The debate about the Arizona bill that endorses anti-gay discrimination on religious freedom grounds has been mostly trash so far. Here, I want to raise a few points that I have not seen presented elsewhere.
1. Nobody is forced to do an occupation.
Friedersdorf describes a class of people called “Christian Bakers.” The National Review describes bakers being conscripted into performing services. But people are not essentially bakers, nor are they forced to be bakers. They choose to be bakers when they could be something else.
Voluntarism is a tricky concept. I for one find all economic rules involuntary curtailments of liberty, private property especially. Outside of what Roderick Long calls the “grab-what-you-can world,” every economic system is coercive and so the debate is about how best to allocate coercion.
If we move away from this rigorous definition of voluntarism (which all economic systems violate), we can gin up other more relaxed concepts of voluntarism that people seem more comfortable with. For instance, something can be said to be voluntary if you have some other option that allows you to avoid doing it. It is in this sense that I am told working for a given employer is voluntary because I could work for somebody else.
Under this sense of voluntarism, nobody is forced to bake a cake or take pictures because nobody is forced to go into those particular industries. Courts regularly dispose of this issue in precisely this manner: we establish rules for what it means to operate a particular business (pay taxes, pay at least the minimum wage, pay overtime, do not refuse to hire blacks, and so on) and you are given a choice to accept those rules or do something else altogether.
If you don’t want to rent out housing to unmarried couples (this used to be a thing), then don’t be a landlord. Nobody requires you to be involved in renting out housing to such couples (or gay couples for that matter) because nobody requires you to be a landlord. If you don’t want to fill prescriptions for birth control, don’t be a pharmacist. If you don’t want to pay minimum wage, then don’t hire employees. If you don’t want to bake cakes for someone’s Bar Mitzvah because you think Jews are going to hell, then don’t become a baker. Do something else.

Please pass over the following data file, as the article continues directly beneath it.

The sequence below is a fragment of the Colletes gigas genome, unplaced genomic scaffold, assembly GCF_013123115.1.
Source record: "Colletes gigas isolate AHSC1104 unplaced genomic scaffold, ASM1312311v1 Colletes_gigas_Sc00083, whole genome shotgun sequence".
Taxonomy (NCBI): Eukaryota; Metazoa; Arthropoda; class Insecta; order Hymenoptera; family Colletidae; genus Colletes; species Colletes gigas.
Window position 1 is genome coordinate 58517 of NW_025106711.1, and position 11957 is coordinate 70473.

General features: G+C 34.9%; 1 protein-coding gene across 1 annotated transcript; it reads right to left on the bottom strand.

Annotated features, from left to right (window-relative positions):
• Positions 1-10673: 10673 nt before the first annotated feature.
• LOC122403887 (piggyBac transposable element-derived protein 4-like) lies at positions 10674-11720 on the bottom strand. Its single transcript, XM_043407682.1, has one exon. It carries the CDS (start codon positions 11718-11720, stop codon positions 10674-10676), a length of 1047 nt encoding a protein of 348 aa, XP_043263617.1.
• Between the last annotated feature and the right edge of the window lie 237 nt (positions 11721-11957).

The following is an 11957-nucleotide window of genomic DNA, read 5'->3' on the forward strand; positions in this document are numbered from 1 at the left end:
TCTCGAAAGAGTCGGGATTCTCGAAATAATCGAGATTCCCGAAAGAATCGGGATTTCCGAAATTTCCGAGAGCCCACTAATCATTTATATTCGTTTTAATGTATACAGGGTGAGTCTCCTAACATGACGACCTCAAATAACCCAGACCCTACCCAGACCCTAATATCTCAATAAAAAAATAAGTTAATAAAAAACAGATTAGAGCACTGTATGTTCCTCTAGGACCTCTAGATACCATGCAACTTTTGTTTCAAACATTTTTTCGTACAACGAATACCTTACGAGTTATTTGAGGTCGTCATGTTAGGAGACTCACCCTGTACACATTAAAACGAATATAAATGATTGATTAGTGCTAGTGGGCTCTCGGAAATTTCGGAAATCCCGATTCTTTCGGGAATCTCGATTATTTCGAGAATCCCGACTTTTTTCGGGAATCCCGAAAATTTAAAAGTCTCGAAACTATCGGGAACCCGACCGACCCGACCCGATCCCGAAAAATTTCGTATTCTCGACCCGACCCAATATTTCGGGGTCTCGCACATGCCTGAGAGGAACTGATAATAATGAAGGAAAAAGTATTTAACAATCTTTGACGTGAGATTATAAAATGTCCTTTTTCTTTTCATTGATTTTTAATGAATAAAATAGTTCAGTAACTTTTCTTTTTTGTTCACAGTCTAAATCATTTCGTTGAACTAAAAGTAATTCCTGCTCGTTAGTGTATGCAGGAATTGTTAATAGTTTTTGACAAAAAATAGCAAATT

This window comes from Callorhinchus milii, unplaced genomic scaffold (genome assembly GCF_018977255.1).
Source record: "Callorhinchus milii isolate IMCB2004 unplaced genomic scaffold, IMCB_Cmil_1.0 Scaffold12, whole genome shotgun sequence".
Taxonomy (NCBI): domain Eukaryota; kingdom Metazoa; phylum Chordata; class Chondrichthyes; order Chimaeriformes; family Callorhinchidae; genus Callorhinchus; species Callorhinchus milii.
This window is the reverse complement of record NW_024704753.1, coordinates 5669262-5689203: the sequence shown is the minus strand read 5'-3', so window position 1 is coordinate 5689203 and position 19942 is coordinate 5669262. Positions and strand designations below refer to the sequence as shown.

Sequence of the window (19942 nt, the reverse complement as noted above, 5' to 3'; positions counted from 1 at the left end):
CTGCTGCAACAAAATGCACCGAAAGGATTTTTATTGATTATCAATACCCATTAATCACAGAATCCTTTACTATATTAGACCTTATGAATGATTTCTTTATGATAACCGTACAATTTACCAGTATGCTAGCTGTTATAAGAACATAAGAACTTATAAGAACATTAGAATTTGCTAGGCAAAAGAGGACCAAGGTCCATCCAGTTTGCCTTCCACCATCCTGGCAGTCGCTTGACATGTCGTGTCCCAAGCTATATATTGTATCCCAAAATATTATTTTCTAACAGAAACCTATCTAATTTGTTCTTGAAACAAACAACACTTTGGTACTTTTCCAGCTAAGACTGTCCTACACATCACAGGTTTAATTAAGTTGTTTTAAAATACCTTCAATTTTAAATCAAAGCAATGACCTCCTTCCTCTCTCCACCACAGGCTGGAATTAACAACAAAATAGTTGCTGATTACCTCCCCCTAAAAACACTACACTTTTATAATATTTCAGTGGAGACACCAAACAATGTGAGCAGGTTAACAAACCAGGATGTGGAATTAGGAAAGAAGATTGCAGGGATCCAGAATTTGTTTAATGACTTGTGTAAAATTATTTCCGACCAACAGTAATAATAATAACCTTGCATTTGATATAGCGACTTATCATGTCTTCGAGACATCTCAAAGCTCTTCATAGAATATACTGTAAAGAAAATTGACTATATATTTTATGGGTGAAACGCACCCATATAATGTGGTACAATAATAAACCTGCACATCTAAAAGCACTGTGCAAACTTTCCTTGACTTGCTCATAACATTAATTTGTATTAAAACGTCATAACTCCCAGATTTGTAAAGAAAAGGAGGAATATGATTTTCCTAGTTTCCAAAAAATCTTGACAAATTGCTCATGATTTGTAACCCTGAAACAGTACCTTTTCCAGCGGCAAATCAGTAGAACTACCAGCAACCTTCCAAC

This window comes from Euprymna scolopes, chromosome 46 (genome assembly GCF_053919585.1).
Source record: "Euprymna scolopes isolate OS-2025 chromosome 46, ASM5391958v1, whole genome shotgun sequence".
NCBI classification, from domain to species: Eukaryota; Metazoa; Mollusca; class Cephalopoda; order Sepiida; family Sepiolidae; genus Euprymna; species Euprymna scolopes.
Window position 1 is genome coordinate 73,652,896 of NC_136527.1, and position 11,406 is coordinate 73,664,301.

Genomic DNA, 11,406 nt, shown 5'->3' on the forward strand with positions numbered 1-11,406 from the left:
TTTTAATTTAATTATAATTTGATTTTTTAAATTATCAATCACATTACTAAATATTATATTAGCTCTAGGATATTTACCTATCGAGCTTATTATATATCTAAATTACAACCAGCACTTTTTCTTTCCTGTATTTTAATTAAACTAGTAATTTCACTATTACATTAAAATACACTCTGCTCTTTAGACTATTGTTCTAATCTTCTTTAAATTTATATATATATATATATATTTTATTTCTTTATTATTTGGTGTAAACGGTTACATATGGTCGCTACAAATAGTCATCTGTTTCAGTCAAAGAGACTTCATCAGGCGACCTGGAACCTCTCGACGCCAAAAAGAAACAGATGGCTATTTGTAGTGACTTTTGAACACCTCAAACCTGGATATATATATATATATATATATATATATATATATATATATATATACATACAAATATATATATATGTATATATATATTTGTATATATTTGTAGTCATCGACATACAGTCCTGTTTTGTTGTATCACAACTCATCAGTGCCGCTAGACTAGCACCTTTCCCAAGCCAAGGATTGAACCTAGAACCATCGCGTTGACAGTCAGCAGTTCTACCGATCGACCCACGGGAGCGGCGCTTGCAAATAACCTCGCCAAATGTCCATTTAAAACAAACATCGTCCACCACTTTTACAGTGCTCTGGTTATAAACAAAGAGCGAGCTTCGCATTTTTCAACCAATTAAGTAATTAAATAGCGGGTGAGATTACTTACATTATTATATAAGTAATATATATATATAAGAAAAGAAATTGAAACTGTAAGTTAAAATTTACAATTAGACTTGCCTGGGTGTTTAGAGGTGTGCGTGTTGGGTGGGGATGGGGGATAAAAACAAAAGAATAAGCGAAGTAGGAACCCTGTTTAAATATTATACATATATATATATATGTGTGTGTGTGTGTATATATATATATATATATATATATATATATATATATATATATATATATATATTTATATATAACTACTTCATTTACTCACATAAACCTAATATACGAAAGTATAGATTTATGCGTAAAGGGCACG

2. Private discrimination is not private.
I wrote about this at Salon earlier, but there is more to say on it.
Business rely upon state services to run. So there is a serious question here about whether the state should use public resources to provide these positive services to discriminating businesses.
Here are some things the state does for businesses using public resources:
- It will enforce contracts for the business.
- It will send police out to kick people off of the property of the business, even if the person is being kicked off purely because they are gay.
- It will give the business a corporation (a legal construct) that allows it to have all the benefits of incorporation (limited liability, asset partitioning).
Why should the state, with public resources mind you, provide these services and benefits to a business that is discriminating against classes of people that comprise the public?
Perhaps we can compromise here and say that the government will not get involved in businesses that want to discriminate at all. It won’t provide incorporation rights. It won’t send out police to kick people off of business property. It won’t enforce contracts. It won’t allocate public resources towards enabling discriminators.
This might seem like a far fetched point, but it isn’t. Bob Jones University used to discriminate against blacks and then interracial couples for purportedly religious reasons. The government then removed its tax exempt status, the logic being that we should not be directing tax exemption benefits to discriminatory universities. Removing contract and property enforcement as well as incorporation rights from discriminating businesses is no different in principle. Removing these public services would likely collapse many businesses, but that’s exactly my point: the public is keeping the businesses afloat using public resources.
3. None of this is novel.
People are approaching this debate as if there is something novel to it because it’s religion that’s motivating the discrimination. But it’s actually painfully rote at this point. As the Bob Jones University case shows, anti-black discrimination also had religious motivations behind it. Marital status discrimination was basically all religious in nature, but is unlawful now in all sorts of realms. Religious discrimination is also unlawful, which curiously creates its own set of religious objections because sometimes religious people want to discriminate against people of other religions.
This is just the same old stuff applied to a new topic. Most of the works worth reading on this subject were written 80 years ago.